One of the first LEED qualified buildings, and the first LEED skyscraper in New York, is the 7 World Trade tower.As I mentioned in my previous LEED post, using natural light and resources is a big part of creating a LEED building, and 7 World Trade does just that with its design. The exterior of the building involves lots of windows and glass that let's in light. The design encompasses clear, low-iron glass which allows for lots of interior light and reflectivity. There is a layer of stainless steel spandrels behind the glass to help reflect all the sunlight coming in through the ultra-clear glass.
(Plaza at 7 Wolrd Trade via Wired New York)The building also focuses on using recycled materials. Thirty percent of the structural steel from the building is from recycled steel sources. For the interior, recycled materials were used for insulation and various other projects.
The building attempts to lessen its impact by being incredibly conscious of resource use. There is a large park and green area around the building for public use which is watered from collected rainwater. The collected rainwater is also used to cool the building. Steam from the heating system of the building is reused to generate some power for the building too. Tenants of the building have their individual power use metered to encourage them to conserve what resources they are using.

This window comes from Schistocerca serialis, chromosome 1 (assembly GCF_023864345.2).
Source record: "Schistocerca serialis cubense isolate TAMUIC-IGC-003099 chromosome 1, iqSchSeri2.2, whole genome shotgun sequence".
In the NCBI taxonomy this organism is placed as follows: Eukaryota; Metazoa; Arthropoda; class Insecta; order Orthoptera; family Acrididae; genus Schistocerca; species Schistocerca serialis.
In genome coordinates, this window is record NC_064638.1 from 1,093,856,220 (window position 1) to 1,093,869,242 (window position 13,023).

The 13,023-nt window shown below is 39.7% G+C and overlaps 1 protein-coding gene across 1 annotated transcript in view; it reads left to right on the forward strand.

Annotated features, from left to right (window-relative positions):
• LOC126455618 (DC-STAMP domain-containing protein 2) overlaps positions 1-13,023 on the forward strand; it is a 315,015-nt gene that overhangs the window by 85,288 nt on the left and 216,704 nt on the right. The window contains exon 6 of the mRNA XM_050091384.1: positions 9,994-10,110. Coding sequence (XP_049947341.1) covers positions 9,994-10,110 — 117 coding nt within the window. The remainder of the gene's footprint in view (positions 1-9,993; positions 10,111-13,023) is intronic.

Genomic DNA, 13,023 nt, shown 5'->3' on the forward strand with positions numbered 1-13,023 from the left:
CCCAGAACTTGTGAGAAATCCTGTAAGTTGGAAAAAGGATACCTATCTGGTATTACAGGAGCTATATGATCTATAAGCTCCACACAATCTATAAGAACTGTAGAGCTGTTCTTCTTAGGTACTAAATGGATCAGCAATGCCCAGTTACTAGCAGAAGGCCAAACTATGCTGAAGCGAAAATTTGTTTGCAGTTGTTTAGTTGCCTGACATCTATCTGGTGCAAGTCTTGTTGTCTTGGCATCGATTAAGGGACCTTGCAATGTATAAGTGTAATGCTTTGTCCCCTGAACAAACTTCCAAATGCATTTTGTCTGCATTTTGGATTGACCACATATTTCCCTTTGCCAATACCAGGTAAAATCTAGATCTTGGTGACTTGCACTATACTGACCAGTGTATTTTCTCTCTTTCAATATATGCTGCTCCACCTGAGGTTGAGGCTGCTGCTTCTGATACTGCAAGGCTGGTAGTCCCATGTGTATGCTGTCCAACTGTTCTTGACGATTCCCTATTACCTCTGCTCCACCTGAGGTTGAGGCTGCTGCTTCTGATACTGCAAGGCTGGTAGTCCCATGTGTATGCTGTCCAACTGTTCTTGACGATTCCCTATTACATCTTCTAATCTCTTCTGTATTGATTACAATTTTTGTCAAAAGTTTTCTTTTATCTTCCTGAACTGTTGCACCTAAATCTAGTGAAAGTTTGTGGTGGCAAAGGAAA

(Building Interior - Wikipedia)A friend of mine happens to work in the building, and, by all of his account the building is spectacular. He always talks about the big windows and how beautiful the building is, it's actually a place he looks forward to going to everyday, and ultimately I think that's what I like about LEED. It's about making spaces that make humans glad to be there.